Dear Readers,

I now consider this blog to be my Juvenelia. Have fun perusing the archives, and find me at my new haunt, here.

Saturday, October 31, 2009

Question of the Weekend: Scariest moments in literature?

Happy Halloween!

As an overly-imaginative reader, I've never found it very hard to get creeped out by a book I'm reading. This has been true from the early days when I used to read Alvin Schwartz' "Scary Stories to Read in the Dark" children's series in bed with a flashlight to spook myself out.

Still, it's harder for books to truly frighten their readers than it is for films , and writers often do their work on us not by mood music or lighting or camera angles, but by presenting something uncanny:

From Wiki; The Uncanny (Ger. Das Unheimliche -- literally, "un-home-ly") is a Freudian concept of an instance where something can be familiar, yet foreign at the same time, resulting in a feeling of it being uncomfortably strange. Because the uncanny is familiar, yet strange, it often creates cognitive dissonance within the experiencing subject due to the paradoxical nature of being attracted to, yet repulsed by an object at the same time. This cognitive dissonance often leads to an outright rejection of the object, as one would rather reject than rationalize.

If you go back to classic gothic lit and read the narrator's description of the various monsters: Frankenstein's creature, Dracula, Mr. Hyde, they all describe that feeling, noting that the evil creature bears a resemblance to something familiarly human in form-- but is also so strange as to cause a feeling of phyiscal revulsion or illness in the viewer.

Playing with twins, doubles or dopplegangers also contribute to that uncanny effect.

Here are a few of the creepiest moment I can recall from my reading career--I'll try to avoid spoilers. What are your most fright-filled reading memories?

  1. An empty boat runs ashore in England, with all its crew members missing except for the dead captain, who is tied to the ship. A wolf jumps off the ship. Dracula, by Bram Stoker. Nothing like an empty ship to send chills down the spine.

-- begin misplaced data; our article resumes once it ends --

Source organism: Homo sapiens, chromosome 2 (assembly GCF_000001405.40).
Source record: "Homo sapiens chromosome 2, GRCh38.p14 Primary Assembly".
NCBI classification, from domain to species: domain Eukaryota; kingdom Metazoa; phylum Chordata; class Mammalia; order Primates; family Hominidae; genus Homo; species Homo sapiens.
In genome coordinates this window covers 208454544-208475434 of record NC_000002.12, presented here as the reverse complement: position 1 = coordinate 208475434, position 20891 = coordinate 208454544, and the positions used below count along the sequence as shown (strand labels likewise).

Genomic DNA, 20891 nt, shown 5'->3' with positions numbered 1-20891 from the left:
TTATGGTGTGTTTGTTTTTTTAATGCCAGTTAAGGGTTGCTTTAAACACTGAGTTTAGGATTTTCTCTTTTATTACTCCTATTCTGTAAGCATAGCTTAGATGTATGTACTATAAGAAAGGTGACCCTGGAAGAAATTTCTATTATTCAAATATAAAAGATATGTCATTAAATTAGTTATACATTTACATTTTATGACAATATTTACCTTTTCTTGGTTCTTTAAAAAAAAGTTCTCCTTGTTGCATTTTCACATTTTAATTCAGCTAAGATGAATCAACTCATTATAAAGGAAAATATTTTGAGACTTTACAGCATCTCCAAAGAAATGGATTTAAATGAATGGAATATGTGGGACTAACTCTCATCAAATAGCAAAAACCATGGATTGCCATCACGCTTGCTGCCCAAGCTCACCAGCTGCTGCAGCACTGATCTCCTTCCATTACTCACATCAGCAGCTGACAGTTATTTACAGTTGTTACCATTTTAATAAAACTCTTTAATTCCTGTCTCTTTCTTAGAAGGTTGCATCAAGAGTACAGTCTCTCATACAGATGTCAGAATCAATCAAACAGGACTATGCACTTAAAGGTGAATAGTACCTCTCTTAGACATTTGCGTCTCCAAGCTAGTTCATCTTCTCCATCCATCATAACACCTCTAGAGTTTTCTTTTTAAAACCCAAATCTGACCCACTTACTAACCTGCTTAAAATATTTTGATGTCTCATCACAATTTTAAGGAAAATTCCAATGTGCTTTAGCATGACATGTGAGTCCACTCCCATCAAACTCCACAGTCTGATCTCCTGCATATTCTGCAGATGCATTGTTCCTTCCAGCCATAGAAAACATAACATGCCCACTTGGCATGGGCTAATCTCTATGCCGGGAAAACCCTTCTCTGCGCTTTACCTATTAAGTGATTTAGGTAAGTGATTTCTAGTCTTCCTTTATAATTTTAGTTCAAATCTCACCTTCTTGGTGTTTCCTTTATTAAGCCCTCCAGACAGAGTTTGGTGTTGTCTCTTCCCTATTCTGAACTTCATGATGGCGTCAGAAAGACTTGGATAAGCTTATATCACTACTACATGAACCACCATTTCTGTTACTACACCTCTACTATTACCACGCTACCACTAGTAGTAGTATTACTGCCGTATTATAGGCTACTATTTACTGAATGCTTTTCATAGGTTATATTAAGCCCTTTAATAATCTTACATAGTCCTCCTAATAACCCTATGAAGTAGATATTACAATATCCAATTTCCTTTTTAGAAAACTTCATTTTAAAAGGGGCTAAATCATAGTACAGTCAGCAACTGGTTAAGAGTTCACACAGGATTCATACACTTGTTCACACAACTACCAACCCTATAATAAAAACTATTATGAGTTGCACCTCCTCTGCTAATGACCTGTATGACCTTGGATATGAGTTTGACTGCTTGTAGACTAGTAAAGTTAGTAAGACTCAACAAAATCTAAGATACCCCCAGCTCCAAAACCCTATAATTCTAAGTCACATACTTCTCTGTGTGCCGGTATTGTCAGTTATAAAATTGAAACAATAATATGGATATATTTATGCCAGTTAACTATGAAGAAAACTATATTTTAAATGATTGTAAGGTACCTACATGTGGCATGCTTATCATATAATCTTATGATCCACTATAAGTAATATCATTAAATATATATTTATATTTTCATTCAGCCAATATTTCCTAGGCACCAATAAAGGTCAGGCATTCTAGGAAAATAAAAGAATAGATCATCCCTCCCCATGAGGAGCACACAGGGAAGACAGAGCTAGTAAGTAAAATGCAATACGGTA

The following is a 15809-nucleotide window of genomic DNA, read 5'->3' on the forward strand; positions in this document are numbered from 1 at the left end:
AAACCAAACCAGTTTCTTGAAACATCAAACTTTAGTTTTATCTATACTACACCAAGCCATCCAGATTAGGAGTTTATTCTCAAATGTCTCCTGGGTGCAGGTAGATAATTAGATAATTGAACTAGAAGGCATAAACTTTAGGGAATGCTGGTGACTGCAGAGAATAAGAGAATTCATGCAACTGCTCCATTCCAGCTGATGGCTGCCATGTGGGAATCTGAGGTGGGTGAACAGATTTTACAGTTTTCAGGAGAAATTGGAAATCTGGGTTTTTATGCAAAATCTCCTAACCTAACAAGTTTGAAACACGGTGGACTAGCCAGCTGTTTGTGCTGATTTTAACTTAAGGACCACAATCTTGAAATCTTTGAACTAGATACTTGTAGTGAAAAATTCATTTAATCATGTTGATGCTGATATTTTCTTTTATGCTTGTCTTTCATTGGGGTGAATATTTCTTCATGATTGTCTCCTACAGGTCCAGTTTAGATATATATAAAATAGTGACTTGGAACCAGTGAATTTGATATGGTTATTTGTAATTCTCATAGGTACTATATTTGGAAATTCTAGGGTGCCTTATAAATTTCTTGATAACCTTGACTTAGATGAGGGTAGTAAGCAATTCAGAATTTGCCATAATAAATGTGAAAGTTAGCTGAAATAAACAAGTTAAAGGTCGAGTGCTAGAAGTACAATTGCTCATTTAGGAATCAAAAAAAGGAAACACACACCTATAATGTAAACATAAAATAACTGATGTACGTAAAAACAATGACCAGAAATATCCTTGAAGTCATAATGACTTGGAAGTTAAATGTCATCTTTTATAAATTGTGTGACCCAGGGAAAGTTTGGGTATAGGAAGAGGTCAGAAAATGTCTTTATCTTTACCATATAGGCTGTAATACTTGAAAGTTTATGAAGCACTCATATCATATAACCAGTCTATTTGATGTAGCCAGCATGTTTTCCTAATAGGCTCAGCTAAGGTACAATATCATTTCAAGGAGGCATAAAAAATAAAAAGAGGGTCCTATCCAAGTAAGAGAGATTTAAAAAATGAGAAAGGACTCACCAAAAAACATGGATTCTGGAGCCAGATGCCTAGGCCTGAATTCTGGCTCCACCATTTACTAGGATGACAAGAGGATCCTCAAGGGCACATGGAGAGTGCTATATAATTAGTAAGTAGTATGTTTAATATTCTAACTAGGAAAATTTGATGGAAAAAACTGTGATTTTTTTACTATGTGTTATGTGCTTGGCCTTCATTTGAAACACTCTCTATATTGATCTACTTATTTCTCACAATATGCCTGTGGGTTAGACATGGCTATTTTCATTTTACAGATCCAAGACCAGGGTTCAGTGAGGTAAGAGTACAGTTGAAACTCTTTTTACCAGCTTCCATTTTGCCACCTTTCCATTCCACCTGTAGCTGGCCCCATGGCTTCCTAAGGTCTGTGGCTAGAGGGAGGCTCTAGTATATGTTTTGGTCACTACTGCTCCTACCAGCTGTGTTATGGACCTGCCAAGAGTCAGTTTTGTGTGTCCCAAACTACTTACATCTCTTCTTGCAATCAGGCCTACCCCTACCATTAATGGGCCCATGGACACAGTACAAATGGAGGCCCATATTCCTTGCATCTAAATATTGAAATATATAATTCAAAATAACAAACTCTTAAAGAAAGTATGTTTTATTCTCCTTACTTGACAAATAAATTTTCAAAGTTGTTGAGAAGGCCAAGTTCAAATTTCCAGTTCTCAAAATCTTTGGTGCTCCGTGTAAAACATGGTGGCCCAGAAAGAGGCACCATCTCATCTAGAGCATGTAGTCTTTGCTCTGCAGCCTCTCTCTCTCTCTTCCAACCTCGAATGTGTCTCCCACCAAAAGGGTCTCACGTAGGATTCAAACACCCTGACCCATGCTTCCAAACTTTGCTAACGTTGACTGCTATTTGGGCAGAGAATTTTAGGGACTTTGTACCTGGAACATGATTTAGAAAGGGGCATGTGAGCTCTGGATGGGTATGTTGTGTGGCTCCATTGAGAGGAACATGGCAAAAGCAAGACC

2. And speaking of ships and dead men, the reanimated corpses of the dead sailors in Coleridge's The Rime of the Ancient Mariner pick up their oars and row home. Ick.
  3. Mrs. Danvers stands behind the second Mrs. DeWinter, urging her to jump. Rebecca, Daphne DuMaurier. Psychological terror at its finest.
  4. The second black cat appears, missing the same eye as the cat the narrator killed, The Black Cat by Edgar Allen Poe. The Doppelganger effect in this tale freaks me out more than all of Poe's other stories put together.
  5. Marian Halcombe makes a surprising discovery while visiting the mysterious "Woman in White" at an insane asylum, in Wilkie Collins' The Woman in White. Revealing more than this constitutes a spoiler (and if you read this book as an adult you'll likely guess the twist) but this is one of those shocking moments that I encountered early at a credulous enough point in my reading career so not to predict it beforehand. Readers, it blew. my. mind!
Have a spooky but safe All Hallow's Eve!


  1. Anonymous1:16 PM

    I'm still creeped out by the graveyard scene in Harry Potter and the Goblet of Fire!

  2. Stephen King can find the right button to push. His short story One for the Road still haunts me. Also Stephen King's It ruined clowns, balloons, and drainage pipes for me.

    Let's also not forget the genius of Mr. Edgar Allen Poe. His work is wonderfully eerie. Excellent stuff there.

  3. There's this one ghost story by M.R. James...while this dude's walking around a ruined cathedral near the sea, he stumbles upon an ancient whistle in a box. He blows it, nothing happens...till that night...when the bedsheets in the bed next to him, rise up, twist together in a human-but-oh-not-so-human-form-with-no-face and start to feel around the darkened room for him. It manages to chase him all the way down to the sea because despite the fact it cannot see, it has its other senses and it continues to feel about for him everywhere.

    I still get shivery when I think about that one!

  4. Anonymous2:27 PM

    I agree with Catherine, M.R. James is amazing at sending a shiver up his readers' spine! His story called "The Tractate Middoth" is my favourite.

  5. I attract horror, yet strangely it seems boring to me when I try to recount or narrate it. I guess the terrible things to me are pedestrian to others. The effect I grok best is social disenfranchisement. I almost read it into any book I read, and scorn those that don't try to provide a sense of it.

    The most disenfranchising "moment" I've felt in reading is more actual than narrative. It's Quentin Compson. (Maybe it was just that I was taken to wearing white tees at 18.)

    I'm really country.

    Happy Halloween!

  6. Maggie11:45 PM

    Its funny that I saw this post today as I was thinking about the Alvin Schwartz's books and how those illustrations gave me nightmares when I was younger. Wait-they still do! I am so glad to see Dracula's arrival at the top of the list as it did really fill me with dread as I read it. I want to say there was a rather creepy short story by Stevenson about cadavers that frightened me a lot more than I expected. And yes- Woman in White-talk about a page turner- I think I gave myself a headache by reading non-stop.